The city has a goal to diversify its revenue streams and reduce its dependence on sales tax revenue. How would you propose accomplishing this?
Diversifying the revenue streams would be helpful to reduce the dependence on sales tax revenue in Steamboat. However, the primary source of the diversity discussed is a property tax. I agree that Steamboat has relatively low property taxes compared to other communities across the U.S. However, the Gallagher Amendment makes increasing property taxes three times more impactful to business property in our community. The city and county should look into increasing tax assessments for second homes owned by non-residents, similar to those in counties of Utah and other parts of the country. Additionally, the city should look more intently at the budget and reduce some services that permit savings year over year.
What steps should the city take to ensure that there is affordable housing now and into the future?
The first step in the affordable housing issue is moving forward quickly with the annexation and zoning of the Brown Ranch property once an application is submitted. The city has the opportunity to complete a significant part of the West Steamboat Springs Area Plan with the annexation. Council needs to move away from looking at detailed plans and permit the applicant to annex and zone smaller parcels and then make planning applications. The internal cost of infrastructure for the property will be substantial, and the property of 500-plus acres is a 20-plus-year development project. Many citizens may want to get into the details, but Council will need to trust the process. This land will have additional property taxes to pay for water firming, infrastructure, and other city services but is more of a math/assessment issue than details for an annexation approval.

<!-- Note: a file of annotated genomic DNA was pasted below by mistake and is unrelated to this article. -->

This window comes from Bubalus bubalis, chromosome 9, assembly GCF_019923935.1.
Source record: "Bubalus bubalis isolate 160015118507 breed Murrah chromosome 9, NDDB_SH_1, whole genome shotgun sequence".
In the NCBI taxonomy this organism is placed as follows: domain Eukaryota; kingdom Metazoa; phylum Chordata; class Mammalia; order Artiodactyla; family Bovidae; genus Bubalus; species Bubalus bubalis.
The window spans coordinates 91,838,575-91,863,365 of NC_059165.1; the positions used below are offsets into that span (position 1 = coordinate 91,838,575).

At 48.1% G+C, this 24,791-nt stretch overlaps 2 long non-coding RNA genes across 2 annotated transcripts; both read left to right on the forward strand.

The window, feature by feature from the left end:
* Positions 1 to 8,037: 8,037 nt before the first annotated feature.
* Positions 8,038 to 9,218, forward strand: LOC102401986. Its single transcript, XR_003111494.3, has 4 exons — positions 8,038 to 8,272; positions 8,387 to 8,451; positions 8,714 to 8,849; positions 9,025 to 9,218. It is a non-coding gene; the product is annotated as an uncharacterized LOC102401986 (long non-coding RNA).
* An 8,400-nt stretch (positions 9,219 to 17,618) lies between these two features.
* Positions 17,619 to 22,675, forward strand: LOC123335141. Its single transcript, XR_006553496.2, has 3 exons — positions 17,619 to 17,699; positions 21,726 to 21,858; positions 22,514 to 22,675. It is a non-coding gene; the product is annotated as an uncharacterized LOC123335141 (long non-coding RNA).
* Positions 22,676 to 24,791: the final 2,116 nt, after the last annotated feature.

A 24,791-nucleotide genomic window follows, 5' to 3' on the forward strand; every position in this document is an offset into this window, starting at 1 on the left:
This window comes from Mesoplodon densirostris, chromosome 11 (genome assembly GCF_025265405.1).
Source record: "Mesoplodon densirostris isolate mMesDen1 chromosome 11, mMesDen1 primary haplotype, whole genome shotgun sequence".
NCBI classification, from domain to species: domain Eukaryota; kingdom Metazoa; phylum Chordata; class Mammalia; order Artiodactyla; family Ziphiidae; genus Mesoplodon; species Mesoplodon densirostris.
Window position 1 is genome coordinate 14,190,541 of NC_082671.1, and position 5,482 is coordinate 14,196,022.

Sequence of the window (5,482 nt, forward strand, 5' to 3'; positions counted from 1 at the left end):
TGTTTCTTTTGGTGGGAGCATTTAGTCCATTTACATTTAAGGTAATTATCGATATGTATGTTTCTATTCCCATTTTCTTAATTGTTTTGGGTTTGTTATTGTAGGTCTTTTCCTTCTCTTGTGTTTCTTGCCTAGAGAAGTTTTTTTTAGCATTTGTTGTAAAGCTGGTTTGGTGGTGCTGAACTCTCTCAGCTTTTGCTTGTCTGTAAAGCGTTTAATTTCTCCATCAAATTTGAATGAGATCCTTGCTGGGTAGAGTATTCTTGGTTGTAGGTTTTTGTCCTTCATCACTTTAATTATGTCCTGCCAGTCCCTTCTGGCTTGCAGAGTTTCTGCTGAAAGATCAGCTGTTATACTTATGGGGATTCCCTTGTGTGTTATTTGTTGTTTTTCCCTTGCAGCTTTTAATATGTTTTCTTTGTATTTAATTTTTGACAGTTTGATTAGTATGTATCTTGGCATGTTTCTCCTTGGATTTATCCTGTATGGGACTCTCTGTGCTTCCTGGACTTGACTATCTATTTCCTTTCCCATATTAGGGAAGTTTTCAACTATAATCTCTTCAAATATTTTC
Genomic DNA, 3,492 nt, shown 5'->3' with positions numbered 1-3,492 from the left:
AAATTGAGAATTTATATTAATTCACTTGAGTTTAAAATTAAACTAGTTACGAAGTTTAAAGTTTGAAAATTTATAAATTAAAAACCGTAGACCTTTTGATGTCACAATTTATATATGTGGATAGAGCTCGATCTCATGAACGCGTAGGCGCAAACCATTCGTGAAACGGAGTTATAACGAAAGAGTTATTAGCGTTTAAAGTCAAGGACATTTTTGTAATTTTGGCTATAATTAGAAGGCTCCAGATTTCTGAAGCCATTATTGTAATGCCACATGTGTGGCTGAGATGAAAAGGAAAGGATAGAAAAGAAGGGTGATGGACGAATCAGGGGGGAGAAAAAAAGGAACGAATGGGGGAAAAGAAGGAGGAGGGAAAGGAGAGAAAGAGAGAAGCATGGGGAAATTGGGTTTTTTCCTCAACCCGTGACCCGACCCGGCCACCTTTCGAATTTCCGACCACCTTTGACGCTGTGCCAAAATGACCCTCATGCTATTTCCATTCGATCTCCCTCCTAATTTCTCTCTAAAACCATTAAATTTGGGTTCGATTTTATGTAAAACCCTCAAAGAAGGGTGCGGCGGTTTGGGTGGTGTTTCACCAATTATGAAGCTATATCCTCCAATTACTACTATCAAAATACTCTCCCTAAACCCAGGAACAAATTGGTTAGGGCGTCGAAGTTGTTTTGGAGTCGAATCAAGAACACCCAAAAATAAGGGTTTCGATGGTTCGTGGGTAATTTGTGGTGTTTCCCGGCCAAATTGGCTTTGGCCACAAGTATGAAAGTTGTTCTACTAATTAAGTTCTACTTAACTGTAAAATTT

Council has prioritized diversity, equity and inclusion for a number of years. What steps do you think the city should take to move forward in this space?
Providing the opportunity for affordable housing neighborhoods is a good start for increasing diversity, equity, and inclusion for all citizens. City Council and other City Departments can partner with existing organizations, churches, and the school district to engage families to participate together in community events. Maintaining ski- free Sundays at the Howelsen Hill ski area is an excellent program for families in the winter months and to introduce the culture of Steamboat skiing to locals, guests, and visitors. Additionally, the city can partner with employment agencies to ensure job positions are listed in multiple languages and providing an job listings in a multitude of sources.
If elected, what would you do differently than those elected before you?
Past City Council have been effective in maintaining the balance of Steamboat Springs as a world class tourist destination and an outstanding community. The city of Steamboat Springs contains a great river running through the center, the best park city park in the country (Howelsen Hill), and a caring place for residents. As a Council member I will continue to uphold the tradition of a local resident and business owner working to make Steamboat a great place to live for all people. I will vote with the long term future of Steamboat in mind, make decisions based on data, and be flexible with my vote based on the experience of the living in Steamboat, looking to the future and taking input from residents.
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The Mountain Urban Renewal Authority and the money it diverts from the Steamboat Springs School District has been discussed in the race for Steamboat Springs Board of Education.